From today, you'll start seeing new green rectangles on certain car number plates, signifying that the vehicle has zero tailpipe emissions.
This latest move is part of a wider government initiative to make our roads greener, which will also stop the sale of new petrol and diesel cars and vans in the UK by 2030.
Alongside new vehicles, green number plates can also be retrofitted to existing zero emission vehicles. Keep scrolling for the details.
First announced by the government back in June 2020, the green number plates scheme officially comes into force today (8 December 2020).
These new number plates will feature a green bar on the side (see below), combined with the Union flag and any national identifiers. The plates will be applied to all new electric cars sold.
If you already have a zero emissions car, van, bus or motorcycle, you can retrofit a green number plate to it for around £40 from a motoring products retailer such as Halfords.
Hybrid and plug-in hybrid cars won't be eligible for the green number flash, however, and will also be phased out from 2035.
The government believes this scheme will drive sales and that the plates could make it easier for local councils to spot greener vehicles for a cheap parking or congestion charge scheme.
However, we have not yet heard any concrete details about cost-saving schemes for owners of the new green plates. If you're thinking of spending money on a new set of plates, you may want to wait until the benefits are clearer.
At the moment, the charging network for electric vehicles is confusingly complicated, with many different networks, most of which require you to register prior to charging your car.
According to our own data (gathered as part of the Which? car survey*), 78% of electric car charging happens at home, suggesting the majority of EV owners have a driveway. But not everyone has a driveway, so more needs to be done to make the public network larger, simpler and more accessible.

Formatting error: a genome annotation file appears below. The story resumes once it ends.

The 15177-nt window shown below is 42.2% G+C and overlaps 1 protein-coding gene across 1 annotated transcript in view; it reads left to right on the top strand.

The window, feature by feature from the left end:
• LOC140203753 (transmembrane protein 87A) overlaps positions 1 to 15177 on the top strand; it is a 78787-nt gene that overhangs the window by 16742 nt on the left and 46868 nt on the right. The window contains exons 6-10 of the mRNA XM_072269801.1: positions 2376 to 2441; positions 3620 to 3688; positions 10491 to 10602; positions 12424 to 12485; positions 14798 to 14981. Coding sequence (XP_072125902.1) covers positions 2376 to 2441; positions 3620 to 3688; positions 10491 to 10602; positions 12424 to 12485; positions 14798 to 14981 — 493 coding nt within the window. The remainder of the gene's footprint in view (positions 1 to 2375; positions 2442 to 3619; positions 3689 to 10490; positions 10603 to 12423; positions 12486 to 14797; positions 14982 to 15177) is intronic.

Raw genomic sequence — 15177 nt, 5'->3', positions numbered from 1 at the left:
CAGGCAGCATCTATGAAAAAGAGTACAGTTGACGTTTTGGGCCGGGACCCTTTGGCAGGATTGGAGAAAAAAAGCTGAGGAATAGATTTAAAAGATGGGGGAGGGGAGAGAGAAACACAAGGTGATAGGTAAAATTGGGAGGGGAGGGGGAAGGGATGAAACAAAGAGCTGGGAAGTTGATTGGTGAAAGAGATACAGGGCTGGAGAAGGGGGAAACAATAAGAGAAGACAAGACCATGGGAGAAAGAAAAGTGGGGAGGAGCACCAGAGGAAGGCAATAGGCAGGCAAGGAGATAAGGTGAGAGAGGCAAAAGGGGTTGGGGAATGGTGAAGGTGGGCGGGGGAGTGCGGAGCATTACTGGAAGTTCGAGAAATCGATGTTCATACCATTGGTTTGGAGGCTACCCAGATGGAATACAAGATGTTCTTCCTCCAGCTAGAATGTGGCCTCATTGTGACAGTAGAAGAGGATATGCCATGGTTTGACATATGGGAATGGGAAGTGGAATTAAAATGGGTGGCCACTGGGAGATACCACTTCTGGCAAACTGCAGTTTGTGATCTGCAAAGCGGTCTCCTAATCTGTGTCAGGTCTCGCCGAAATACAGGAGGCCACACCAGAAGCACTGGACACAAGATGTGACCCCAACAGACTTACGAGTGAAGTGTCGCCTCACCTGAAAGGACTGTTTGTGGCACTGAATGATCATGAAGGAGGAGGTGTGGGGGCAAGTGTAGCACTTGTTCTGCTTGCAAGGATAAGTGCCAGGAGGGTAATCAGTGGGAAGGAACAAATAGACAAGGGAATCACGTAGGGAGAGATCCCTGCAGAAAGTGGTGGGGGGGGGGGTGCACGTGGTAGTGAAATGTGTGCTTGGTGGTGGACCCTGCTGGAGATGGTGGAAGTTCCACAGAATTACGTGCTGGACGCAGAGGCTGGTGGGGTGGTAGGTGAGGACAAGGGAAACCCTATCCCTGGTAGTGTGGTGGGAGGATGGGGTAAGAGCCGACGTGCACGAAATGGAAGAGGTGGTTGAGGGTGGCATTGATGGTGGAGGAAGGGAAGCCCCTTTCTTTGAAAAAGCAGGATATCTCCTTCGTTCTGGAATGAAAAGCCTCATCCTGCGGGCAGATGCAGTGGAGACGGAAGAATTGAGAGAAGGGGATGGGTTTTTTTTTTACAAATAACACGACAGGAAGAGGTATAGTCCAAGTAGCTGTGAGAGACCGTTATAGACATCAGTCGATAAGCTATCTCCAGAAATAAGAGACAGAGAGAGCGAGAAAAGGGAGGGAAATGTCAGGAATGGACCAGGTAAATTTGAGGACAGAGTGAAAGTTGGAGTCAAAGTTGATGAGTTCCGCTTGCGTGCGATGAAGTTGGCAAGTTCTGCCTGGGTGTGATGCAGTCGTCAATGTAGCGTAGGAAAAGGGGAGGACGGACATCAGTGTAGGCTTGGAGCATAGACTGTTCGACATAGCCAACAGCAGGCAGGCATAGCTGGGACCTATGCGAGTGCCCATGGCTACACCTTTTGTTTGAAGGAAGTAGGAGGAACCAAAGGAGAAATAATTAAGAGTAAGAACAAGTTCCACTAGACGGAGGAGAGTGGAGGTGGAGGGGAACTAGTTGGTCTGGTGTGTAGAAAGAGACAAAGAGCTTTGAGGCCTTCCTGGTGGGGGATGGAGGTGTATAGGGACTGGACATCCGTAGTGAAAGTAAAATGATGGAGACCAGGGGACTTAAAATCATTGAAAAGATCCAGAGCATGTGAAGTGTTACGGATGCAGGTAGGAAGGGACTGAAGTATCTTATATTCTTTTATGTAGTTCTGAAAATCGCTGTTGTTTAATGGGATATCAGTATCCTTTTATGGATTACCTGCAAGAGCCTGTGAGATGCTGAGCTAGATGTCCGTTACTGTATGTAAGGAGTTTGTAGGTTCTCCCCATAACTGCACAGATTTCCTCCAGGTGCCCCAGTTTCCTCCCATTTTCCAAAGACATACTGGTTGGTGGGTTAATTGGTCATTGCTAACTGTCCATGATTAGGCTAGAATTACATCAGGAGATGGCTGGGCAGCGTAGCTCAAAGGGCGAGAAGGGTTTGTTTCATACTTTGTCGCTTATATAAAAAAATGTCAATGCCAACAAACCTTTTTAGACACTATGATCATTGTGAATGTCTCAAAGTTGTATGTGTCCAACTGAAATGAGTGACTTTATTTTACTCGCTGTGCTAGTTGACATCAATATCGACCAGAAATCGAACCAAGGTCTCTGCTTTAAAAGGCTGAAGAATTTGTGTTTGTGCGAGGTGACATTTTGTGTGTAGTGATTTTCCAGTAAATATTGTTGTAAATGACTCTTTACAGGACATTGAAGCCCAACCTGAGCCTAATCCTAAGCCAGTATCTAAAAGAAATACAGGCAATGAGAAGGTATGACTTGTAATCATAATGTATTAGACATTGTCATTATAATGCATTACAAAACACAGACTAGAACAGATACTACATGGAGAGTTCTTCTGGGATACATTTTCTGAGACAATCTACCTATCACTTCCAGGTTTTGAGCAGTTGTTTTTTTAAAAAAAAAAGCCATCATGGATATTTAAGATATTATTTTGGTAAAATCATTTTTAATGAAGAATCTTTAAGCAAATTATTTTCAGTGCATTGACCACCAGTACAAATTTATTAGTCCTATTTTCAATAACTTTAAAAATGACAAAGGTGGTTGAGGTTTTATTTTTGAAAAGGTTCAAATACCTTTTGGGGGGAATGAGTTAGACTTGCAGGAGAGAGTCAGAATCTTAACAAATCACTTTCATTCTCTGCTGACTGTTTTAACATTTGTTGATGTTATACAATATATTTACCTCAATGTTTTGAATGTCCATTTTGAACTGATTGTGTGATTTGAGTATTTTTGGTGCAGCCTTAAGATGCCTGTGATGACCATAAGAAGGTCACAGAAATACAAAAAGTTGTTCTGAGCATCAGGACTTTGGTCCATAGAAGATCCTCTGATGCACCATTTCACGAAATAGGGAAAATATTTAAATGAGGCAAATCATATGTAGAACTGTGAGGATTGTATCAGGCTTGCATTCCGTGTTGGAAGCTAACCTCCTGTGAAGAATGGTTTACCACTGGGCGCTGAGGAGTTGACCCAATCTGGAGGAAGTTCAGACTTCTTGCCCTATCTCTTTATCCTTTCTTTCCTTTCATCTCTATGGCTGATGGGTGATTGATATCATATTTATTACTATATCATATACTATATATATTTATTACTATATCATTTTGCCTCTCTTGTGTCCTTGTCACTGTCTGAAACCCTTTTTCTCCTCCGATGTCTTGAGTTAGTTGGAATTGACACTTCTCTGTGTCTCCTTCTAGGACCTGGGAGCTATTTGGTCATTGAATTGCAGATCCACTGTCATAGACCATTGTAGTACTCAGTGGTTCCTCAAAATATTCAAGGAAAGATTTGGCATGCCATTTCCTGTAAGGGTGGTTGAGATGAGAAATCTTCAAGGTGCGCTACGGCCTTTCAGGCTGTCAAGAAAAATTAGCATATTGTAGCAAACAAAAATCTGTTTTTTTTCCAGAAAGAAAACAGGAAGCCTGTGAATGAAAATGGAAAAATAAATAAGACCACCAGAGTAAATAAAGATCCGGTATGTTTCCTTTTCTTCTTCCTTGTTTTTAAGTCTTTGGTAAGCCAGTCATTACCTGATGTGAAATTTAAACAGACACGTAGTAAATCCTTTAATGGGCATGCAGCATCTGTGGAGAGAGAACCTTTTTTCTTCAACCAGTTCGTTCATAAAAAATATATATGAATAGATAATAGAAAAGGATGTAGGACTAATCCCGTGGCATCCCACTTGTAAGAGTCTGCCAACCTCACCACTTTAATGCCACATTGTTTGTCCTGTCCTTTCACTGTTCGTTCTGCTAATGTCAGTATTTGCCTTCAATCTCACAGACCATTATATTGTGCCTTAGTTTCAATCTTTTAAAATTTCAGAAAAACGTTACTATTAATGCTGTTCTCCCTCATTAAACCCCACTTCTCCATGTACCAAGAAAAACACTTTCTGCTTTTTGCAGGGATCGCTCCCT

Lisa Barber, Which? cars editor, said: 'It's to be commended that the government wants to raise the profile of zero-emission vehicles, but in order to help make electric cars a viable option for UK consumers, the public charging network needs to become larger, simpler and much more accessible than it is today.'
A hydrogen car is effectively an electric vehicle, but with the power generated not by on-board batteries, but by chemical reactions between hydrogen and oxygen in the fuel cell.
These vehicles have zero official CO2 emissions, meaning no road tax in the first, or indeed subsequent years. They should also be eligible for a green number plate.
However, the drawback with hydrogen cars is they are still in their infancy and currently have an incredibly limited infrastructure. There are just 11 stations in the UK where you can currently refuel with hydrogen.
* (Data from the 2020 Which? Car survey, in field from December 2019 to February 2020. A total of 47,013 UK car owners told us about 55,833 cars, including 1,016 electric cars.)